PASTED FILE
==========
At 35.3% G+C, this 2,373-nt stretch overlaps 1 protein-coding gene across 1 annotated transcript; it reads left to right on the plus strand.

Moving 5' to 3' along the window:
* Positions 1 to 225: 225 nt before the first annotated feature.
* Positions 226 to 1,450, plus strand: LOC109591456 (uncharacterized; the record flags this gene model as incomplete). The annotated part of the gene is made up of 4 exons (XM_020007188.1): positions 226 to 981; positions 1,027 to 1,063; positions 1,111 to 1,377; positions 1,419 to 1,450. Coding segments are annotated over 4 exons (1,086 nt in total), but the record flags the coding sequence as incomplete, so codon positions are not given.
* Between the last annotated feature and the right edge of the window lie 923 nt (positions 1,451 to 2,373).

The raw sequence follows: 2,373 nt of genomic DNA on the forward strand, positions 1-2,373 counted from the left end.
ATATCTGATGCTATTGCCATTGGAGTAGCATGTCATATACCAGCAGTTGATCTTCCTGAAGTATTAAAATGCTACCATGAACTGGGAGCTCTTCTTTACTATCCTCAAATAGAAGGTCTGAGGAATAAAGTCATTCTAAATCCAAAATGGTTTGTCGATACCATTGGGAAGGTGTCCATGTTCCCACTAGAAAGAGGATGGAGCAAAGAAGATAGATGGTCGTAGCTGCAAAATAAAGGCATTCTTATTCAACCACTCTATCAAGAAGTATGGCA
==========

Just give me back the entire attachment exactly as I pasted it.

At 35.3% G+C, this 2,373-nt stretch overlaps 1 protein-coding gene across 1 annotated transcript; it reads left to right on the plus strand.

Moving 5' to 3' along the window:
* Positions 1 to 225: 225 nt before the first annotated feature.
* Positions 226 to 1,450, plus strand: LOC109591456 (uncharacterized; the record flags this gene model as incomplete). The annotated part of the gene is made up of 4 exons (XM_020007188.1): positions 226 to 981; positions 1,027 to 1,063; positions 1,111 to 1,377; positions 1,419 to 1,450. Coding segments are annotated over 4 exons (1,086 nt in total), but the record flags the coding sequence as incomplete, so codon positions are not given.
* Between the last annotated feature and the right edge of the window lie 923 nt (positions 1,451 to 2,373).

The raw sequence follows: 2,373 nt of genomic DNA on the forward strand, positions 1-2,373 counted from the left end.
ATATCTGATGCTATTGCCATTGGAGTAGCATGTCATATACCAGCAGTTGATCTTCCTGAAGTATTAAAATGCTACCATGAACTGGGAGCTCTTCTTTACTATCCTCAAATAGAAGGTCTGAGGAATAAAGTCATTCTAAATCCAAAATGGTTTGTCGATACCATTGGGAAGGTGTCCATGTTCCCACTAGAAAGAGGATGGAGCAAAGAAGATAGATGGTCGTAGCTGCAAAATAAAGGCATTCTTATTCAACCACTCTATCAAGAAGTATGGCA